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PoetrySnaps! Kelli Russell Agodon: Grace

Courtesy Kelli Russell Agodon

In this week’s episode of KNAU's series PoetrySnaps!, we meet Kelli Russell Agodon. When it comes to writing poetry, she says she’s all about quantity. Agodon writes poems every day, whether they are good or bad, published or left in a journal for no one to see, she keeps cranking them out. Today, Agodon talks about her joy of the writing process and shares one of her latest poems, Grace.

Kelli Russell Agodon:

I don't think I realized until college that there are actually living poets. I thought everyone was dead. I was an undergrad at the University of Washington, and I was writing fiction. I took a poetry class with the poet Linda Bierds, and it changed my life. I never went back to writing prose.

The performing part is probably what I like the least, but I love everything else about it: I love to ride a poem, I love to revise a poem, I love writing prompts for my friends. Anything that has to do with creativity is kind of what pulls me in and keeps me in poetry. I'm actually terrible at submitting my work. I have friends who we get together and say, OK this month we're all going to submit X number of times just so I do it.

But no, I just absolutely love the process of writing, and then you get into that place of flow where you lose track of time. It’s magical to create something out of nothing. So yes, if nobody ever read another poem that I wrote, I never published again, or spoke another poem, or had another great conversation, I’d still be writing. I'd still be writing poetry. It's just one of my pleasures in life.

I am quantity over quality, but a lot of the really bad poems will never come out of my laptop. I love writing a poem a day. And I have no problems writing bad poems, just writing something thinking, oh that was just practice. That was just a writing exercise. That poem is never going to go anywhere. I don't want to revise it. Again, it's just to enjoy the creation. But when I do choose a poem to revise, then I highly craft it.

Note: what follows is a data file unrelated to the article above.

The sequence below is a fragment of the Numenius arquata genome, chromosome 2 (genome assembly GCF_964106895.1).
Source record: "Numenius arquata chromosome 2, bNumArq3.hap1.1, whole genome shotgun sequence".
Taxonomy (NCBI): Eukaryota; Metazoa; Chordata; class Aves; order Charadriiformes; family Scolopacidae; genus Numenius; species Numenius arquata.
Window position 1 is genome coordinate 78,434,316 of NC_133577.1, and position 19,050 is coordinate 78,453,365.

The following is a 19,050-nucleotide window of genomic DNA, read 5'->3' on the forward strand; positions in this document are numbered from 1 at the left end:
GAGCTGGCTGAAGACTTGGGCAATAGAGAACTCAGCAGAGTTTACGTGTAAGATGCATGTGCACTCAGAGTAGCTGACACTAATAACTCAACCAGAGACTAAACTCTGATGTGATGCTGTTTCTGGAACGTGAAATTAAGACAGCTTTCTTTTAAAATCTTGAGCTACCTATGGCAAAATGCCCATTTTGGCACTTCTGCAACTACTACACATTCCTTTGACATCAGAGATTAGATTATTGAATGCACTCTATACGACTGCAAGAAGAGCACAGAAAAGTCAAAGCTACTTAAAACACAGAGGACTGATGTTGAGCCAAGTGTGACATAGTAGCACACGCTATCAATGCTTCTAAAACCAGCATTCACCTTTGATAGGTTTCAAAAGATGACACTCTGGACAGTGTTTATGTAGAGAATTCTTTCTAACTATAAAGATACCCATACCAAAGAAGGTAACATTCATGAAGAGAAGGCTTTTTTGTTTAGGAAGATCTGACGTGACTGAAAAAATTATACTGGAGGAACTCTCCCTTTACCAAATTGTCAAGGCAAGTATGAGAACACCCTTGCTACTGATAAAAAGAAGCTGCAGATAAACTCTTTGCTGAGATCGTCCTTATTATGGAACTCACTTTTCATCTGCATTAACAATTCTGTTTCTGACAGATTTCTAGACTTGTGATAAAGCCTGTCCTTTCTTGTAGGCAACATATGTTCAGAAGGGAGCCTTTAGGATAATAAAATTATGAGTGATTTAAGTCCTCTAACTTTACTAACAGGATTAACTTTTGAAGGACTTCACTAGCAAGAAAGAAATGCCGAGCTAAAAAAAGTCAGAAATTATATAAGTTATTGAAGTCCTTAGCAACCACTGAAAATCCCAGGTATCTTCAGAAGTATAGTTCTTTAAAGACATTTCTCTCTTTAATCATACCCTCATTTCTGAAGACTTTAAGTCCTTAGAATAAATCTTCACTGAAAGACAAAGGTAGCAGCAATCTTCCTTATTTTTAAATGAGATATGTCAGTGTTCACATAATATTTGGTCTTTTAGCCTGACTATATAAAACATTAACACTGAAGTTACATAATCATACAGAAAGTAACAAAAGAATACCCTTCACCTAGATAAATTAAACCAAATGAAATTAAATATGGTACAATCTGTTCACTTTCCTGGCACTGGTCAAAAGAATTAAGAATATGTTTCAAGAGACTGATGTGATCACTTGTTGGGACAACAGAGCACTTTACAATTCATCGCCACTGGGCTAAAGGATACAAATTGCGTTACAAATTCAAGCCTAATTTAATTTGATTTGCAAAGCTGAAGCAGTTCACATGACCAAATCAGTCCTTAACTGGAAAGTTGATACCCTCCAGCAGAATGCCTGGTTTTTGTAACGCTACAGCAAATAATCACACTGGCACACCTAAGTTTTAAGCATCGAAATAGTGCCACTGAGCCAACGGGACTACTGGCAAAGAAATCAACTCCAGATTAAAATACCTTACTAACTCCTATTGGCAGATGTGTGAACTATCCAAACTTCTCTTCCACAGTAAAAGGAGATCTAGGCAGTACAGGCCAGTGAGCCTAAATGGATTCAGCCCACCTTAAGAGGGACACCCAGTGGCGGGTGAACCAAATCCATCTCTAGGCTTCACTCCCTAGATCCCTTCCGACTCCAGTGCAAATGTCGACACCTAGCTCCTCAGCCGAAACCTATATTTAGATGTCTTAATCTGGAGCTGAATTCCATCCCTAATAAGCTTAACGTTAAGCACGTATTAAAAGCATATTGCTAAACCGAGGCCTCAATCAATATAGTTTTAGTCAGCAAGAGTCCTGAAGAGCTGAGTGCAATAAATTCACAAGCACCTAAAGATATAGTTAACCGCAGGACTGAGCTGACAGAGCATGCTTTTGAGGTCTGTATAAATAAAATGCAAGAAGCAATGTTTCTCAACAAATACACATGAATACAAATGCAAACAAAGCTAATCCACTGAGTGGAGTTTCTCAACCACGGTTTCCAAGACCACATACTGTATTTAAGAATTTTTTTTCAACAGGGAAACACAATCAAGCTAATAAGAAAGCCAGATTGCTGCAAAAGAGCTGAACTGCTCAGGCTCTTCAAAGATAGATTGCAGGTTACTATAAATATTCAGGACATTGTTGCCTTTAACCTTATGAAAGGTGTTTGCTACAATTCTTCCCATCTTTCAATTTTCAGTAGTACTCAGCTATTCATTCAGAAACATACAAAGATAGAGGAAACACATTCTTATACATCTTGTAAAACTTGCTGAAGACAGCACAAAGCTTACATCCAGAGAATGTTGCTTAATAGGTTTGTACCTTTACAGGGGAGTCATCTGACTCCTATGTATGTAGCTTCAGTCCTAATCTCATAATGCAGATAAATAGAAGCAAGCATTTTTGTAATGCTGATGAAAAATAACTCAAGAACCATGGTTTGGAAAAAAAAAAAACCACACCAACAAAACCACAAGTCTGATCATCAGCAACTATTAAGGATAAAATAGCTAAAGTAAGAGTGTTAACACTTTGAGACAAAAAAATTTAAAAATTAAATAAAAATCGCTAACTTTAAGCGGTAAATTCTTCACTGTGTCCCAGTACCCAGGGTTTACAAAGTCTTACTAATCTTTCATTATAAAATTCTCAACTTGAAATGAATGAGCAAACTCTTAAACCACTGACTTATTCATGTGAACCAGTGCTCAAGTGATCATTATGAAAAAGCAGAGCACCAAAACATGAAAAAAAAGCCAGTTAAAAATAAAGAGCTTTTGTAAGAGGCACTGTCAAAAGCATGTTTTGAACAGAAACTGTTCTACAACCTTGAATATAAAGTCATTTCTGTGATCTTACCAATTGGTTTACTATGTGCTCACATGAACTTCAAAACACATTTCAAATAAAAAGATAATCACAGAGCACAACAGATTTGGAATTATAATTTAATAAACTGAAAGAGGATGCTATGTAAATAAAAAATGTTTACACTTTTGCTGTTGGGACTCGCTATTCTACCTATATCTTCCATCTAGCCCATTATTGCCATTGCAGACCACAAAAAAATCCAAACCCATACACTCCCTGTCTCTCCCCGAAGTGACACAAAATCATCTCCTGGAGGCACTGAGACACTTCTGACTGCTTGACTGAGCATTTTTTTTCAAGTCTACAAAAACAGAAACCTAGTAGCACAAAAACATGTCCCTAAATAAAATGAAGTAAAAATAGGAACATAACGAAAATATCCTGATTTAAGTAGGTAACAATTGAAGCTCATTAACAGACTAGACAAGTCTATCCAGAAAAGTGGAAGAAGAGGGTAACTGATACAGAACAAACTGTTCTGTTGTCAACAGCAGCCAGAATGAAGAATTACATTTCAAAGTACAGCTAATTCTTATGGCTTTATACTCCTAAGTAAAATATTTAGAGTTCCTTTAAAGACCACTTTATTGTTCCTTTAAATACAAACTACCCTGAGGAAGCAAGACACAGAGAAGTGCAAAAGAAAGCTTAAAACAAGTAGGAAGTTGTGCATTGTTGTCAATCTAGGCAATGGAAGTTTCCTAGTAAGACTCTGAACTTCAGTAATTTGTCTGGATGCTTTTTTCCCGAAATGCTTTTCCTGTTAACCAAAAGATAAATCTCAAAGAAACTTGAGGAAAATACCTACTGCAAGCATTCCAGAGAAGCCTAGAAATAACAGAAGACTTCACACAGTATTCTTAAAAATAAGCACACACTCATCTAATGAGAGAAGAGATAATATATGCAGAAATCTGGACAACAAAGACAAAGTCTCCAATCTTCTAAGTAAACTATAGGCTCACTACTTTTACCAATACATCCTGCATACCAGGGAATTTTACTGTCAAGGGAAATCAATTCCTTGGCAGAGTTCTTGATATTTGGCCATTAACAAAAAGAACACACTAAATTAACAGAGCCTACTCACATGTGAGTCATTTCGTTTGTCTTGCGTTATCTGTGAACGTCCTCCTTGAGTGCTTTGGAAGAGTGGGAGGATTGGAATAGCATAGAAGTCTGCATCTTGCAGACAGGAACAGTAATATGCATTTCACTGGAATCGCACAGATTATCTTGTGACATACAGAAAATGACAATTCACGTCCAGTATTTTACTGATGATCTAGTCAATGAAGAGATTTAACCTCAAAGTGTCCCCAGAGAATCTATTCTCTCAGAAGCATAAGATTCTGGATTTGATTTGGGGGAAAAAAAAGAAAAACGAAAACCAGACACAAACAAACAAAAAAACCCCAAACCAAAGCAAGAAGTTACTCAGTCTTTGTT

I’m going to read a poem called Grace from my newest book Dialogues with Rising Tides. this poem was inspired when I lived in a rural area in a seaside town in Washington state and would go on morning walks.


Even those who are living well
are tired, even the rockstar
who swallowed the spotlight,
even the caterpillar asleep
in a unbalanced cocoon.
Who knows how
to be happy when a lamb
is birthed just to be slaughtered
at a later date?
It’s so tiring
how every day is also a miracle—
the drunk bees in the plum
blossoms, the sliver of sun
through the branches
and on an early morning
walk we find the farmer’s
granddaughter has fallen
in love with the lamb,
so it will be saved
and named Grace.
And we are spared
for a moment, from a new
loss and life frolics
across a field of wildflowers
never knowing all it has escaped.

About the poet:

Kelli Russell Agodon is a poet, editor and teacher. Her latest book, Dialogues with Rising Tides, was a finalist for the 2021 Washington State Book Awards. Agodon is currently part of a project called Writing the Land; an effort to bring together local land trusts and artists to raise awareness for the preservation of land, ecosystems, and biodiversity.

About the host:

Steven Law is a poet, journalist and educator based in Page, Arizona. He is the author of a collection of poems called Polished.

About the music:

Original music by Flagstaff-based band Pilcrowe.

Steven Law was the co-producer of KNAU’s series PoetrySnaps!
Gillian Ferris was the News Director and Managing Editor for KNAU.